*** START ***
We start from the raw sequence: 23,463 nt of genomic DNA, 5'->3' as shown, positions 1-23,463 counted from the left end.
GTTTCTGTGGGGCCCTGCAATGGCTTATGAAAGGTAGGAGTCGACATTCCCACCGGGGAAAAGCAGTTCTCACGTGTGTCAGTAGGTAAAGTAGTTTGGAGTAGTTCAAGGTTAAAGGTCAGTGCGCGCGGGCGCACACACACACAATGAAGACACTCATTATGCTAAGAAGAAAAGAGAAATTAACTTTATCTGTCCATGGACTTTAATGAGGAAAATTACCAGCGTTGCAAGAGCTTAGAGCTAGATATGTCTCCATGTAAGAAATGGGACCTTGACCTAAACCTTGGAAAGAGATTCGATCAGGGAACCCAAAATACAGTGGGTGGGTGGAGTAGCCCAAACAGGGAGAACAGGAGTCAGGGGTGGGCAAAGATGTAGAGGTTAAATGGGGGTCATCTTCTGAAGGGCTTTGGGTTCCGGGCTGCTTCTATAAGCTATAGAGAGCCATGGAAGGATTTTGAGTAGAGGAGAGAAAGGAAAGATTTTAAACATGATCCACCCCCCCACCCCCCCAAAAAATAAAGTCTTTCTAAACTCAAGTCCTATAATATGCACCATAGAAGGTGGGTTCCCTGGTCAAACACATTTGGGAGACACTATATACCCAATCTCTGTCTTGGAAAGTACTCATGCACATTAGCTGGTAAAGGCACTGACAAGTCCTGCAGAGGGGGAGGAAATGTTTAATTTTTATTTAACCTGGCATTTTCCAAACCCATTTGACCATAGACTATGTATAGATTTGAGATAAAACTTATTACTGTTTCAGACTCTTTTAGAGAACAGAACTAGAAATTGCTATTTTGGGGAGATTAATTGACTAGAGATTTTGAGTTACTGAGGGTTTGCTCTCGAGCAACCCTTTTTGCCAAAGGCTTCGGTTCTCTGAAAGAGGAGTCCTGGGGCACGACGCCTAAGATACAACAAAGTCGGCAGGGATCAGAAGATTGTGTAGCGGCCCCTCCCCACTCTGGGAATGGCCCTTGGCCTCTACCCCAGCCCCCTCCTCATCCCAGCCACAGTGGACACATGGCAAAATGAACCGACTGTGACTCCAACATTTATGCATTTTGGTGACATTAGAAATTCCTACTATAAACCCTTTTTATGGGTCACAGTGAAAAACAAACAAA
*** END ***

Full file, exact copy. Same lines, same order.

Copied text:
We start from the raw sequence: 23,463 nt of genomic DNA, 5'->3' as shown, positions 1-23,463 counted from the left end.
GTTTCTGTGGGGCCCTGCAATGGCTTATGAAAGGTAGGAGTCGACATTCCCACCGGGGAAAAGCAGTTCTCACGTGTGTCAGTAGGTAAAGTAGTTTGGAGTAGTTCAAGGTTAAAGGTCAGTGCGCGCGGGCGCACACACACACAATGAAGACACTCATTATGCTAAGAAGAAAAGAGAAATTAACTTTATCTGTCCATGGACTTTAATGAGGAAAATTACCAGCGTTGCAAGAGCTTAGAGCTAGATATGTCTCCATGTAAGAAATGGGACCTTGACCTAAACCTTGGAAAGAGATTCGATCAGGGAACCCAAAATACAGTGGGTGGGTGGAGTAGCCCAAACAGGGAGAACAGGAGTCAGGGGTGGGCAAAGATGTAGAGGTTAAATGGGGGTCATCTTCTGAAGGGCTTTGGGTTCCGGGCTGCTTCTATAAGCTATAGAGAGCCATGGAAGGATTTTGAGTAGAGGAGAGAAAGGAAAGATTTTAAACATGATCCACCCCCCCACCCCCCCAAAAAATAAAGTCTTTCTAAACTCAAGTCCTATAATATGCACCATAGAAGGTGGGTTCCCTGGTCAAACACATTTGGGAGACACTATATACCCAATCTCTGTCTTGGAAAGTACTCATGCACATTAGCTGGTAAAGGCACTGACAAGTCCTGCAGAGGGGGAGGAAATGTTTAATTTTTATTTAACCTGGCATTTTCCAAACCCATTTGACCATAGACTATGTATAGATTTGAGATAAAACTTATTACTGTTTCAGACTCTTTTAGAGAACAGAACTAGAAATTGCTATTTTGGGGAGATTAATTGACTAGAGATTTTGAGTTACTGAGGGTTTGCTCTCGAGCAACCCTTTTTGCCAAAGGCTTCGGTTCTCTGAAAGAGGAGTCCTGGGGCACGACGCCTAAGATACAACAAAGTCGGCAGGGATCAGAAGATTGTGTAGCGGCCCCTCCCCACTCTGGGAATGGCCCTTGGCCTCTACCCCAGCCCCCTCCTCATCCCAGCCACAGTGGACACATGGCAAAATGAACCGACTGTGACTCCAACATTTATGCATTTTGGTGACATTAGAAATTCCTACTATAAACCCTTTTTATGGGTCACAGTGAAAAACAAACAAA